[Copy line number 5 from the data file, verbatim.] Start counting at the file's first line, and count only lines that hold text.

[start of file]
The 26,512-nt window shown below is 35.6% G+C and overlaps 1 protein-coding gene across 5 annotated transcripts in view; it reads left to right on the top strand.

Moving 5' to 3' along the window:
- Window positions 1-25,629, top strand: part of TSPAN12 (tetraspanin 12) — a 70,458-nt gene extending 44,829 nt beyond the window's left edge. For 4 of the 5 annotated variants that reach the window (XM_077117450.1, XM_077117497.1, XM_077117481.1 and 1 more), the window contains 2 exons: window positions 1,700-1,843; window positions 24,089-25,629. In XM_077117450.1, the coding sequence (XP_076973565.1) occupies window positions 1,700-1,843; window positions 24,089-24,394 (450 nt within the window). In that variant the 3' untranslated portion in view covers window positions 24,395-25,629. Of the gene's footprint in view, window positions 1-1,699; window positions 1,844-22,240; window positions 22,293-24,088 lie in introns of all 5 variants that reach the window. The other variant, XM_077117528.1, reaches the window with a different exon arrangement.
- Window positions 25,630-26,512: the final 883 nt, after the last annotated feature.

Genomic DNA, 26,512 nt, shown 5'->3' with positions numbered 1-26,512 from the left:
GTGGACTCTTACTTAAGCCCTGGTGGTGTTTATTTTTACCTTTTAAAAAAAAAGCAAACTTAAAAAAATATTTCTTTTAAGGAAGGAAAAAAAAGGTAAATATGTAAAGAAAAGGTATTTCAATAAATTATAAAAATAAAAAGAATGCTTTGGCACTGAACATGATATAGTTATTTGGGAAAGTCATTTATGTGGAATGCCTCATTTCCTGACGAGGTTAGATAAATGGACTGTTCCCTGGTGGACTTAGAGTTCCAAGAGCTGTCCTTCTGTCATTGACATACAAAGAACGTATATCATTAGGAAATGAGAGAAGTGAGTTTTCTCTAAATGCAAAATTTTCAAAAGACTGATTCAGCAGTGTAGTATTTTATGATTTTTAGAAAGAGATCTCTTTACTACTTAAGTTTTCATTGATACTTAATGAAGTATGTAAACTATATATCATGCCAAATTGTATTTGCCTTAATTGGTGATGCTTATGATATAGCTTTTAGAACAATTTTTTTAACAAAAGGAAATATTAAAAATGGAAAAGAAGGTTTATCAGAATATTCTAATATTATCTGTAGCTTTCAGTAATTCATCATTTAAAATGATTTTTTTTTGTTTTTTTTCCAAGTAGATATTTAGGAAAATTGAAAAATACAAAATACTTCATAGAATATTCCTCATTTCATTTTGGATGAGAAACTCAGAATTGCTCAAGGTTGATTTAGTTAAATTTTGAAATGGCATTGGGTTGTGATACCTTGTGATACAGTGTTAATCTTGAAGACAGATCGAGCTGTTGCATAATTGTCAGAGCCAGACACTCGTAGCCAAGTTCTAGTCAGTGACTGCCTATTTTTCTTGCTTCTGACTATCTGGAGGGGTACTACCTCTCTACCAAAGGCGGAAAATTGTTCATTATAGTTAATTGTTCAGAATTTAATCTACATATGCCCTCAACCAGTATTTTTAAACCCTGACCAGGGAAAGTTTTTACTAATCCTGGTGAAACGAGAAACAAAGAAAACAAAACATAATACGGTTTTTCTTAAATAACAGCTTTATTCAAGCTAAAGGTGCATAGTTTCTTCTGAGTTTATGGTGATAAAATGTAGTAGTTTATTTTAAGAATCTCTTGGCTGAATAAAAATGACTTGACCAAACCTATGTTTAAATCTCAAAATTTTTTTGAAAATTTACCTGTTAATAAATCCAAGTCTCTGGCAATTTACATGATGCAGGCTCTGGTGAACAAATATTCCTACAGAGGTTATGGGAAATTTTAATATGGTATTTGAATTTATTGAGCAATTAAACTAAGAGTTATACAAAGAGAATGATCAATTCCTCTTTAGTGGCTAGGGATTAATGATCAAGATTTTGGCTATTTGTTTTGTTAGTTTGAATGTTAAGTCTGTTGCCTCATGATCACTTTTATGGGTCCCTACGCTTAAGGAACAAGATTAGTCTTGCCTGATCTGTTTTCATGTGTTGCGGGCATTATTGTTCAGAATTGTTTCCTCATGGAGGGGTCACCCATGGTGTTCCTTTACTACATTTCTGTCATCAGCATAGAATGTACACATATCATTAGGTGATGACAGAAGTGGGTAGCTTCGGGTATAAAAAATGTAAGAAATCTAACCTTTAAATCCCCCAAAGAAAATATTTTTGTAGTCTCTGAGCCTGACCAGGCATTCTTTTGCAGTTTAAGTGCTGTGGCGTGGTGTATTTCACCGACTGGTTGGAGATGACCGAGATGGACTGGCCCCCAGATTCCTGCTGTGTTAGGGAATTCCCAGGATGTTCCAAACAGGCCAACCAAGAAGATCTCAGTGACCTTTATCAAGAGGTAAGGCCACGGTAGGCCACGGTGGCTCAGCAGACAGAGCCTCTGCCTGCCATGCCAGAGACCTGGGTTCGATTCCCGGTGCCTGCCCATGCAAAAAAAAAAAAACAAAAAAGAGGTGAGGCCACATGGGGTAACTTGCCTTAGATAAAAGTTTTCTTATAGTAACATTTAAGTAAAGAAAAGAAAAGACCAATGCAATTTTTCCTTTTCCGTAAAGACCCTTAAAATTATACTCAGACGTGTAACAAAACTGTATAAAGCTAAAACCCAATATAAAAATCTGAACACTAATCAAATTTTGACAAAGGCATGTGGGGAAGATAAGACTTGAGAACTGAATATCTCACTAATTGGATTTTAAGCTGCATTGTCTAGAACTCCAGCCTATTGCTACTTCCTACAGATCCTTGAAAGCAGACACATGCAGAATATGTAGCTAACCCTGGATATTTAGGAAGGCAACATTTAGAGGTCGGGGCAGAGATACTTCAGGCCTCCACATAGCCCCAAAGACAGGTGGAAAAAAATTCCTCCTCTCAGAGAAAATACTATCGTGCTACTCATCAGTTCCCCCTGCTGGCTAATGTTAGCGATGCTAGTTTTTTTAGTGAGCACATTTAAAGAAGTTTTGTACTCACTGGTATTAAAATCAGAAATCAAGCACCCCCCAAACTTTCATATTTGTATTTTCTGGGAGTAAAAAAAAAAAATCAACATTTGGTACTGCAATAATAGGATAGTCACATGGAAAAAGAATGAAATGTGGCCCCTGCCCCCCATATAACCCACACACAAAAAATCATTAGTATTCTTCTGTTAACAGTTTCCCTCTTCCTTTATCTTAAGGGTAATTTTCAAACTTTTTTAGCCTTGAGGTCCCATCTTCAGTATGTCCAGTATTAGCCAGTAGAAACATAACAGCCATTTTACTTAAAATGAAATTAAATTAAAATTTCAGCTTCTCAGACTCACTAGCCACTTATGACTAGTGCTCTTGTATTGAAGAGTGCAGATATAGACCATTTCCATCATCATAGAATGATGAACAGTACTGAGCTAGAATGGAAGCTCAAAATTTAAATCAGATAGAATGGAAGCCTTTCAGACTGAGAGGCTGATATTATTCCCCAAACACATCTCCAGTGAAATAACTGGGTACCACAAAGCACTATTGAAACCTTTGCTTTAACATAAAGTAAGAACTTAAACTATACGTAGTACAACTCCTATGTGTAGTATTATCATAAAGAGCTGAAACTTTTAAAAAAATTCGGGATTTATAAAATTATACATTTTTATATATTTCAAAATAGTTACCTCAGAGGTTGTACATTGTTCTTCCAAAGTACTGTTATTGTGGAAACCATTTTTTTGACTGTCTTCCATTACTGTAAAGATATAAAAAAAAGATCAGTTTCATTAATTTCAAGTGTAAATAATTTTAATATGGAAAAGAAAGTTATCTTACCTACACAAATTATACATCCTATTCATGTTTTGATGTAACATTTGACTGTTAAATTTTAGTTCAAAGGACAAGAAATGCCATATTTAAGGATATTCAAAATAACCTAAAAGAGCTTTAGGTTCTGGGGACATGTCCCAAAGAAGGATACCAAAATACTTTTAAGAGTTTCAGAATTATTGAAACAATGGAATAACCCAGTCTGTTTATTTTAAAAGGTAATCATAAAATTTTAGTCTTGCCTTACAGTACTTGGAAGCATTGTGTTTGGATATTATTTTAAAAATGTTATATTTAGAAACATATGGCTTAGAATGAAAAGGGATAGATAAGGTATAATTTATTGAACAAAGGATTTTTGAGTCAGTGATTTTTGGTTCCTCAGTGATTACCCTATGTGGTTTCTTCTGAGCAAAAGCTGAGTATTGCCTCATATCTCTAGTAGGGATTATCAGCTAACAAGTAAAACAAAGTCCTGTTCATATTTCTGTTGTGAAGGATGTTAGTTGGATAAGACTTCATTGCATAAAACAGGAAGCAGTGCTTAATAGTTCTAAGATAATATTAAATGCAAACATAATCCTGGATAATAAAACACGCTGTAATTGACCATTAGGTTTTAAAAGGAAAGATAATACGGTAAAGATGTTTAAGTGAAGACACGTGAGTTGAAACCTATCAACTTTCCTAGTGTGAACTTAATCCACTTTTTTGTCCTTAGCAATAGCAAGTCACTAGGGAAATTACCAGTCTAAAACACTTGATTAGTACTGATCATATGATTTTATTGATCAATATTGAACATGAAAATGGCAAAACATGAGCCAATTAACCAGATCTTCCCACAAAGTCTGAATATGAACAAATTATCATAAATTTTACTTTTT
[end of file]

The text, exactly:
Genomic DNA, 26,512 nt, shown 5'->3' with positions numbered 1-26,512 from the left: